It's the sizzling summer of 2003. Two days after his traumatic appearance before the Foreign Affairs Committee, weapons inspector David Kelly is found dead on Harrowdown Hill. The coroner begins his inquest, but on 24 July Lord Hutton takes over as the inquest is subsumed into an inquiry.
Seemed all very right and proper, except that an Inquiry does not have the necessary "teeth" (subpoena of witnesses, statements taken on oath, jury) to take the place of an inquest, so cannot prove suicide beyond reasonable doubt as the law requires. And just a moment, if the English law lord is now at the helm, what's this......?
Unknown to Hutton, coroner Nicholas Gardiner seems reluctant to relinquish the reins. Bizarrely, during August 2003, despite Lord Hutton being officially in charge, Gardiner continues taking evidence.....
1. 18 days after Lord Hutton receives confirmation that he head up an inquiry into the circumstances surrounding Dr Kelly's death, Gardiner drops in to the Home Office's 'Department of Constitutional Affairs' - on the spur of the moment while in London, he claims.
2. 3 days later Gardiner meets the two forensic scientists appointed to the case.
3. 4 days after that, long before Hutton hears evidence on the manner and cause of Dr Kelly's death, he has the registrar issue a full death certificate.
In a recent letter to LibDem MP Norman Baker, Lord Hutton claims he had no knowledge of the coroner's actions, and conducted his inquiry unaware that on 14 August Nicholas Gardiner met forensic toxicologist Richard Allan and forensic pathologist Nicholas Hunt to establish Dr Kelly's cause of death, and subsequently arrange the issuing of a full death certificate.
While it is not unusual for an inquest to be adjourned in favour of an inquiry, it is extremely odd for an inquest to continue surreptitously, without the knowledge of the judge leading the inquiry.
And while it is normal for an interim death certificate to be issued prior to an inquiry, it is extremely odd for a FULL death certificate to be produced during the inquiry, before the facts of the case have been established. Certainly QC Michael Powers, an expert in coroners' law, was 'astonished' that a full death certificate was issued during the inquiry.
In an article in the Mail on Sunday Norman Baker describes what happened:
I have unearthed the fact that a full death certificate was issued by the local registrar (following the instructions of the coroner) on August 18 - a week after the Hutton Inquiry started hearing evidence - giving explicit reasons for death.
I have a copy of that certificate. It cites haemorrhage and incised wounds to the left wrist, conclusions that are far from certain for the reasons given above.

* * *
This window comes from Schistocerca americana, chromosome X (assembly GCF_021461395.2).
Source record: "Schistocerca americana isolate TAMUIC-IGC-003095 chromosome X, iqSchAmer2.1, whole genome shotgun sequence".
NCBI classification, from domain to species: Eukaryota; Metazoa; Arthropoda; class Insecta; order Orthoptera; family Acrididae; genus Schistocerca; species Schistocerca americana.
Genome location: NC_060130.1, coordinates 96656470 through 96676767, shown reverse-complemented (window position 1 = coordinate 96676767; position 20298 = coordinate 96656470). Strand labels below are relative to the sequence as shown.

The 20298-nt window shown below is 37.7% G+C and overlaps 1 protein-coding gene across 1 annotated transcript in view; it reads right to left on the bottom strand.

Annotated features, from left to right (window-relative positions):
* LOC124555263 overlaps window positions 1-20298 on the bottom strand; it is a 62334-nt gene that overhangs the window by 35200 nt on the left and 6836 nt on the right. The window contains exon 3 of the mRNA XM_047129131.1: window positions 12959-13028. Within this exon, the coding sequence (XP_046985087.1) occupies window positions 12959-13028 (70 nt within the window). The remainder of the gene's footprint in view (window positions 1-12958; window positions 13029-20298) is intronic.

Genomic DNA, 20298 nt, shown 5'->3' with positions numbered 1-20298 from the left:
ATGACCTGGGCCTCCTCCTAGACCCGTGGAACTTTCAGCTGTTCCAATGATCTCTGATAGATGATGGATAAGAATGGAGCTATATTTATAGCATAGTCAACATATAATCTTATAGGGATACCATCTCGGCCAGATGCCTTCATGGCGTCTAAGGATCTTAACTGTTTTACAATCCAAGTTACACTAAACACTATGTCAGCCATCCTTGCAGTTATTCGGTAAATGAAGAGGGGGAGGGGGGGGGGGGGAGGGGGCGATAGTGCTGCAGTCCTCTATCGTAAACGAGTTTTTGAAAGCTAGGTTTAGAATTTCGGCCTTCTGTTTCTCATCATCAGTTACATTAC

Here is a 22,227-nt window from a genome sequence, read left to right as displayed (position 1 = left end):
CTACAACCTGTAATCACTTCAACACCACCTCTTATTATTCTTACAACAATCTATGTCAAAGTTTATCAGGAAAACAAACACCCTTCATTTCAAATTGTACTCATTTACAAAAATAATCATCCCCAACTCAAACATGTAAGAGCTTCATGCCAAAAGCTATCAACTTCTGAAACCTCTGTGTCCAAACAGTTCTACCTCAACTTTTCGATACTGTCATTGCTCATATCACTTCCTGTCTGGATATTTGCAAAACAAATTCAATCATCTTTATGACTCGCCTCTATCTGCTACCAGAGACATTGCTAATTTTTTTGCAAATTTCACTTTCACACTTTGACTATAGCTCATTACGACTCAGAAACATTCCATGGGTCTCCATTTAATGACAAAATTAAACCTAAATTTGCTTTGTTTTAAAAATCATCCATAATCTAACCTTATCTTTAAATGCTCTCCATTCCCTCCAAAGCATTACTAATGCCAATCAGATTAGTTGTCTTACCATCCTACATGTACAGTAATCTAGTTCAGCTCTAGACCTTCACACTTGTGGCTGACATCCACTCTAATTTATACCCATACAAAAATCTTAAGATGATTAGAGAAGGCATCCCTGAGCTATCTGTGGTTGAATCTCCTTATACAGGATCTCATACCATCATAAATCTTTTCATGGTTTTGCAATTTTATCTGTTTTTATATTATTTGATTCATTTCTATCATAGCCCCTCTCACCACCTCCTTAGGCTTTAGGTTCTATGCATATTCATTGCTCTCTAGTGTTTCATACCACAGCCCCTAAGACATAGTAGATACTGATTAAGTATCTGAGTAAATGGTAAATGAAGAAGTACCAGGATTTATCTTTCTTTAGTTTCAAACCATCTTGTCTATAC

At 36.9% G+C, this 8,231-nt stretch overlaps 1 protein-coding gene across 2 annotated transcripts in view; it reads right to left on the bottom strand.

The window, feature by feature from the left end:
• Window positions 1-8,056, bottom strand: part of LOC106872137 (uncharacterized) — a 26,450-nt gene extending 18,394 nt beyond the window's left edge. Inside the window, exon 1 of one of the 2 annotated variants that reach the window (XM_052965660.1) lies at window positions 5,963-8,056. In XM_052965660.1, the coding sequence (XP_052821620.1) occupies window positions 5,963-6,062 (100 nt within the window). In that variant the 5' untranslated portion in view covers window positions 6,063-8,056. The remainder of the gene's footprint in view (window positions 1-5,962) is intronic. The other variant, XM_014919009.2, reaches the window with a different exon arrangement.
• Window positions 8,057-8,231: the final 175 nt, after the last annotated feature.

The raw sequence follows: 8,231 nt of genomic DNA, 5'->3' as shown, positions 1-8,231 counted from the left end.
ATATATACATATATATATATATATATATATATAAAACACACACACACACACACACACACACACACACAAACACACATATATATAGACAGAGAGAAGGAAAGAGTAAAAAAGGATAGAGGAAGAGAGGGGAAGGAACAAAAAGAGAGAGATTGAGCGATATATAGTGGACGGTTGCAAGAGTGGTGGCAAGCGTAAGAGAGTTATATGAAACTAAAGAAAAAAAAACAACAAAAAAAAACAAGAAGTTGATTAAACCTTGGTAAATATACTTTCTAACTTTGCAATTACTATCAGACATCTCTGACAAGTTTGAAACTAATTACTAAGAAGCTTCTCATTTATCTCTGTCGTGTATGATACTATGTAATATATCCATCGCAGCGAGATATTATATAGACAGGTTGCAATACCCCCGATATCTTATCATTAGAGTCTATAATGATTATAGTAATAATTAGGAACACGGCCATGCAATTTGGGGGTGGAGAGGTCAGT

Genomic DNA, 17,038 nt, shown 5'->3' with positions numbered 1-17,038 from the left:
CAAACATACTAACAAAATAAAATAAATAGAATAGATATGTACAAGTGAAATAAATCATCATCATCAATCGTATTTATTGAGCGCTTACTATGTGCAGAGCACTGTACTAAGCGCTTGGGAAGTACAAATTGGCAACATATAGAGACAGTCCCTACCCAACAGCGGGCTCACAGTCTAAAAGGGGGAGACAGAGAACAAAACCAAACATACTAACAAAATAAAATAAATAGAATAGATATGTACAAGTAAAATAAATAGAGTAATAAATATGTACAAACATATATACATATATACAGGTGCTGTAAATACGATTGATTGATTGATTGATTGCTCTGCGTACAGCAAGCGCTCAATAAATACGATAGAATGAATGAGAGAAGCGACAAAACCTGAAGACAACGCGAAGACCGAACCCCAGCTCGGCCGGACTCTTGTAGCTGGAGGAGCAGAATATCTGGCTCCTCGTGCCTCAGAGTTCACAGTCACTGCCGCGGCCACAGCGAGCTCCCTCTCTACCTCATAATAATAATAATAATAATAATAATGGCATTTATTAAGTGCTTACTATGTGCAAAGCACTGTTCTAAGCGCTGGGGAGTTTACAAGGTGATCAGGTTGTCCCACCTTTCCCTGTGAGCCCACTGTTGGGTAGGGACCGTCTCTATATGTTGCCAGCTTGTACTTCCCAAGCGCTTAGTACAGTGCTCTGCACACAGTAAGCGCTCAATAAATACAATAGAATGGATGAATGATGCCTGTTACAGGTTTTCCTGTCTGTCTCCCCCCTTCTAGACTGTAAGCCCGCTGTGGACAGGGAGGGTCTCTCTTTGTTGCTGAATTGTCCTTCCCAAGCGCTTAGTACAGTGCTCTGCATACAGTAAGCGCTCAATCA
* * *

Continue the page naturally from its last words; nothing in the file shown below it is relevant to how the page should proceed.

When I asked Harriet Harman how it was that the coroner was able to establish cause of death when the Hutton Inquiry had barely started, she replied that he 'was able to ascertain reasons for ... death from the post-mortem report from the Home Office pathologist, Dr Hunt, and the toxicology report from Dr Allan. The death certificate, we now learn, was issued as a result of a meeting on August 14 between Dr Hunt, Dr Allan (or their representatives) and the coroner. A parliamentary question I asked has now revealed that this meeting followed an unusual, even irregular, meeting between Home Office officials and the coroner on August 11. Doubtless the officials were able to help guide the coroner on the way forward.
So what was the point of setting up an inquiry to look into the circumstances of Dr Kelly's death when the facts had, it appears, already been decided? And where did that leave the normal inquest procedure, as even that wasn't followed?
More pertinently still, the Coroners Rules required that 'where an inquest has been adjourned for any reason', an interim certificate of death shall be issued if needed. In effect, this is a certificate only to confirm death and allow the body to be buried. Clearly, the rule was not followed in this case.
I discussed the matter with Michael Powers QC, a leading expert on coroners' law, who professed himself astonished that a full death certificate could have been issued in this way. So with the Hutton Inquiry barely started, the Oxfordshire coroner determines the cause of death without the normal inquest procedure, bases this on the severing of the ulnar artery, the only such cause of death in the whole of2003, and relies exclusively, it seems, on Dr Allan, who later would tell the inquiry that the level of coproxamol present was insufficient to cause death, and on the findings of pathologist Nicholas Hunt.